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Posts Tagged ‘operational efficiency’

Financial Ratios ARE NOT your KPI’s . . . .

July 14th, 2009 Comments off

            As a follow-up to yesterday’s post, I wanted to expand on the area of having effective measurements and the ability to quantify what is happening with the organization. There’s no discounting the value of all the standard financial ratios, working capital measurements, and HR-related figures that tie back to revenues & other financial figures. However, these measurements are standard through any organization, are easily studied in any business school textbook, and really don’t provide the necessary insight to increase operational productivity. These are merely barometers to give you an additional confirmation that your efforts are paying off and your key measurement tools are providing the appropriate data for decision-making.

 

            Well that’s a great point of view, but what are the key measurement tools and what about a practical example that can bring that full-circle?  Let’s take the example of an apparel company that is selling to smaller retail customers. For years, that small company continues to grow, is building a great brand, and the strong growth is unknowingly masking the growing inefficiencies of the company. In further support of the company’s growth it acquires one or two very high profile customers that have hundreds of stores.  As growth starts too slow, or perhaps stalls, what are the measurements that you have in place to identify what your areas of weakness are and give you the necessary insights to focus your efforts and get back on a path of growth?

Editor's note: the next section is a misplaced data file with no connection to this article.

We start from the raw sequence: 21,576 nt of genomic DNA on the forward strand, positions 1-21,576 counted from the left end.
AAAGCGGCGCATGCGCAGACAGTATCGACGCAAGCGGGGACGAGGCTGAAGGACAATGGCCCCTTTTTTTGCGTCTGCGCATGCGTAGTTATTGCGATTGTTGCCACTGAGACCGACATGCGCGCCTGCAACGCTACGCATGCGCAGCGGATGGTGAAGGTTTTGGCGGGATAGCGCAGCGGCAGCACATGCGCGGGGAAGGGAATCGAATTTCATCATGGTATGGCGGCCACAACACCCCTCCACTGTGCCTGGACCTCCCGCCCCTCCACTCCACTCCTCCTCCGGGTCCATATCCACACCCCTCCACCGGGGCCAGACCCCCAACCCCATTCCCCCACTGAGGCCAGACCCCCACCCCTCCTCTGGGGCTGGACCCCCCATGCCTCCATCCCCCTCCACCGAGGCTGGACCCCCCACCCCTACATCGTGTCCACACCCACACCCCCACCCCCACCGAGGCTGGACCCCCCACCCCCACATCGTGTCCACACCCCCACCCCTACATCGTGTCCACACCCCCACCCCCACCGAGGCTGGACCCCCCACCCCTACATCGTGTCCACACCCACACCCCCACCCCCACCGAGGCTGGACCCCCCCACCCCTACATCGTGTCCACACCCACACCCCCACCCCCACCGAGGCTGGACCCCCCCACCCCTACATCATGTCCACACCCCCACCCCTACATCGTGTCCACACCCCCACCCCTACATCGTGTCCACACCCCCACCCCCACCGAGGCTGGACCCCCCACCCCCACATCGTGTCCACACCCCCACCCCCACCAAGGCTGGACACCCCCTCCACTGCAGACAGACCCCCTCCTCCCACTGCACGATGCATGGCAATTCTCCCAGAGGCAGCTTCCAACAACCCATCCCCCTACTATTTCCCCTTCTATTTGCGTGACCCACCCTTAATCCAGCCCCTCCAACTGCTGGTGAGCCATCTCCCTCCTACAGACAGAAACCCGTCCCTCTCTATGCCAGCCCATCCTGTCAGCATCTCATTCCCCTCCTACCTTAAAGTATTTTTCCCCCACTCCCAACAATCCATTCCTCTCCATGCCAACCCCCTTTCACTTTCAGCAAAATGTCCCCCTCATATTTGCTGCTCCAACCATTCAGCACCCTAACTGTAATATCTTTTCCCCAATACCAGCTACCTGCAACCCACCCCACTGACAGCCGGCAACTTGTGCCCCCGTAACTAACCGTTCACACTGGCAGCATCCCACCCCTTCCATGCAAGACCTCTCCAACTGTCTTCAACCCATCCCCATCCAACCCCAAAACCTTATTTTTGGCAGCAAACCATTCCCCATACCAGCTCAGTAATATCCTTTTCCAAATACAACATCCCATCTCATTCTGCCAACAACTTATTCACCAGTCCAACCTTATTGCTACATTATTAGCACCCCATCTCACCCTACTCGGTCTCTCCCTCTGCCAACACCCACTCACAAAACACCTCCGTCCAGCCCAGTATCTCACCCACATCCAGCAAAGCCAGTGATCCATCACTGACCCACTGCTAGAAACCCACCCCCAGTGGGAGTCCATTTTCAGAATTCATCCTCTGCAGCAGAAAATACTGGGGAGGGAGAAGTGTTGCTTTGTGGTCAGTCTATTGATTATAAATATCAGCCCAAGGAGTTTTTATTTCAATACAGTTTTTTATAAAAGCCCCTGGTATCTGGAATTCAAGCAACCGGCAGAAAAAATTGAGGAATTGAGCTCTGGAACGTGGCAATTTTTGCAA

·         What is your revenue distribution among your customer base? Do you have too strong a concentration with any one customer?

·         Are you driving your revenue growth with lower quality sales that do not carry the margins upon which you built the business?

·         With the growth that you have been able to drive through a few new customers, do you have reporting in place that indicates the health of your core account base? What are the average revenues per door for your core accounts? Stable or increasing?

·         Are you having to commit an unusually high amount of resources to support newer significant customers and is this factored into your net customer margin calculations?

·         As a wholesale supplier, do you have effective reporting on your sales personnel and their productivity? What are their metrics versus last year, on a per-door basis, etc?

·         Are you tracking discount and markdown activity by customer? With these two factors in mind, do you have the ability to report net contribution margin by customer?

 

            There’s clearly a distinct difference between the standard financial ratios and those that you need to drive strategic decision making. If you’re coming to an organization where these measurements are absent then you quickly need to get up to speed with the company to develop a set of indicators that will support the rest of the team in their decision making. Changes in a consolidated gross margin figure or revenue per employee are not going to drive strategic initiatives.

 

            With the above considerations in mind, tell me how your indicators that track revenue by employee, working capital days, consolidated gross margins, operating expenses as a % of revenue, and all the other textbook indicators are going to really help you drive aggressive increases in corporate productivity. The only way you’re going to get there is to have a full understanding of your business, be willing to roll up the sleeves, and come to the table as a financial strategist for the rest of the team. You need to be aggressive in your approach to reporting and find the hidden information gems within your business that you can polish and exploit.